Tangible assets, such as real estate and commodities, have historically helped hedge portfolios against inflation. Real estate investments have the potential to appreciate in value and generate rental income, which can rise with inflation rates. Commodities tend to retain value during inflationary periods.

6. Rebalance Regularly

When planning for inflation, it’s important to regularly rebalance your investment portfolio. Rebalancing is the process of selling off outperforming assets in order to invest in lower-performing assets. While this practice may seem counterintuitive, it helps prevent your allocation from drifting too far from your target investment ranges.

Adding to a lower-performing asset can be difficult, but it’s important to remember the reasons it’s in the portfolio in the first place. This practice helps offset inflation because it prevents one asset type from dominating your portfolio and throwing off your risk exposure.

7. Understand that Tax-Loss Harvesting Also Works for Bonds

It’s never pleasant to see investments lose value, but it can be even more painful to watch so-called ‘conservative’ investments, like bonds, decline. By some measurements, 2022 was the worst year for bonds ever, with even high-quality bonds losing 10 percent or more. An additional component of the rebalance discussed previously is to look for losses you can bank to help offset eventual gains.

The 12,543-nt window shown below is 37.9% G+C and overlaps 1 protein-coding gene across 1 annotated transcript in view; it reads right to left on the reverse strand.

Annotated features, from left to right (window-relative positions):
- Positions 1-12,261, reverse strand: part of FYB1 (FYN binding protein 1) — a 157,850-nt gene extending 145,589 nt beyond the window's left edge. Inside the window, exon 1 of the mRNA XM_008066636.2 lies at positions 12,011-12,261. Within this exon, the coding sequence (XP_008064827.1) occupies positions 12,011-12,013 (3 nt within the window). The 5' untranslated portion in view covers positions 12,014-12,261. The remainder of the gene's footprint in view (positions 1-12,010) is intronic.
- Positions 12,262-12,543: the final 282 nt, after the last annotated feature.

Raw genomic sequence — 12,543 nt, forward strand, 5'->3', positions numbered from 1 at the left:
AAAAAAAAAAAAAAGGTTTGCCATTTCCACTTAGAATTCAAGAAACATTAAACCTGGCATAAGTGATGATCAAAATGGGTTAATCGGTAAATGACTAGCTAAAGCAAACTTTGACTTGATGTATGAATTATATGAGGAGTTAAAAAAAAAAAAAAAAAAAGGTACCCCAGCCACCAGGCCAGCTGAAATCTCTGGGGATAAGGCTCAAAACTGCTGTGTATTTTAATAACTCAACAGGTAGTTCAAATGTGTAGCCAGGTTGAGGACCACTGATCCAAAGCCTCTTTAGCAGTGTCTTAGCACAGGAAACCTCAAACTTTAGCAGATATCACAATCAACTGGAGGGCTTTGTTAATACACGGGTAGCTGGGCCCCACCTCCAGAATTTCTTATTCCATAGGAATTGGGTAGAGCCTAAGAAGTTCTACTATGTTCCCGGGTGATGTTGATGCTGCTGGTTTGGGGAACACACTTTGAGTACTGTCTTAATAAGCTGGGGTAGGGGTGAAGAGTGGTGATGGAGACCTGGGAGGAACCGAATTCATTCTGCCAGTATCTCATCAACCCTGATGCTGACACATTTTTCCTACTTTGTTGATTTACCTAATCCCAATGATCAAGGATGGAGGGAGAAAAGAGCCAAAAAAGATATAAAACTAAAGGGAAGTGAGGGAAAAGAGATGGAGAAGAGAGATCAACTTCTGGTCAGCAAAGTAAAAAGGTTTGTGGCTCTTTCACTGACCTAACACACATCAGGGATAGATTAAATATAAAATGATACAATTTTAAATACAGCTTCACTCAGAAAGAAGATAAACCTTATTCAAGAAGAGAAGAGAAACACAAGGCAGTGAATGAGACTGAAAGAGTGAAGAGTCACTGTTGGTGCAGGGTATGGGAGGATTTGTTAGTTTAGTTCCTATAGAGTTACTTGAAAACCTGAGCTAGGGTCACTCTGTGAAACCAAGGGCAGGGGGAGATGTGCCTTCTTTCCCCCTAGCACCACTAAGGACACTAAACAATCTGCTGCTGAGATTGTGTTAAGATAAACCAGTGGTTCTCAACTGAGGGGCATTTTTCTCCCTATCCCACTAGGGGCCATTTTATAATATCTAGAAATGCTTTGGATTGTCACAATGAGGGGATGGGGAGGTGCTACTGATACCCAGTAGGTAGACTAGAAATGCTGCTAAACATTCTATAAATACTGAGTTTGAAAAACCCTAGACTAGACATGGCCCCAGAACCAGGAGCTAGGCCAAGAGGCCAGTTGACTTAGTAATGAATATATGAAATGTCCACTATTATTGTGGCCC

The impact on an after-tax basis for total returns over the long run can be extraordinary. You don’t have to – and shouldn’t – radically readjust the underlying asset allocation of a well-diversified portfolio to undertake this prudent exercise. While a number of advisory firms engage in tax-loss harvesting, many only start the process in December as the tax year is coming to an end.

Past performance of any market results is no assurance of future performance.

However, tremendous opportunities exist throughout the year (think of the wild markets in March 2020) that are missed if an arbitrary adherence to the calendar drives tax-loss harvesting decision-making.

8. Review Your Portfolio

Periods of high inflation often coincide with challenging market conditions. Economic factors are constantly changing and evolving, so it’s important to regularly review your investment portfolio. This practice will ensure your portfolio continues to align with your goals and remains positioned to weather the prevailing economic landscape.

This commentary is provided for general information purposes only, should not be construed as investment, tax or legal advice, and does not constitute an attorney/client relationship. Past performance of any market results is no assurance of future performance. The information contained herein has been obtained from sources deemed reliable but is not guaranteed.

Peter Mallouk

Contributor Collective Member

A successful financial advisor as well as a lawyer, Peter Mallouk has received wide acclaim for his work in the world of wealth management. Since 2004, he has led Creative Planning and its family of companies to provide comprehensive wealth management services to clients across the United States and abroad. He is passionate about providing financial education and resources to individuals, families and business owners who have typically been underserved by the financial services community. Peter is a regular contributor to Creative Planning’s Insights, co-hosts the ‘Down the Middle’ podcast and appears frequently on national financial news outlets. Learn more at https://petermallouk.com/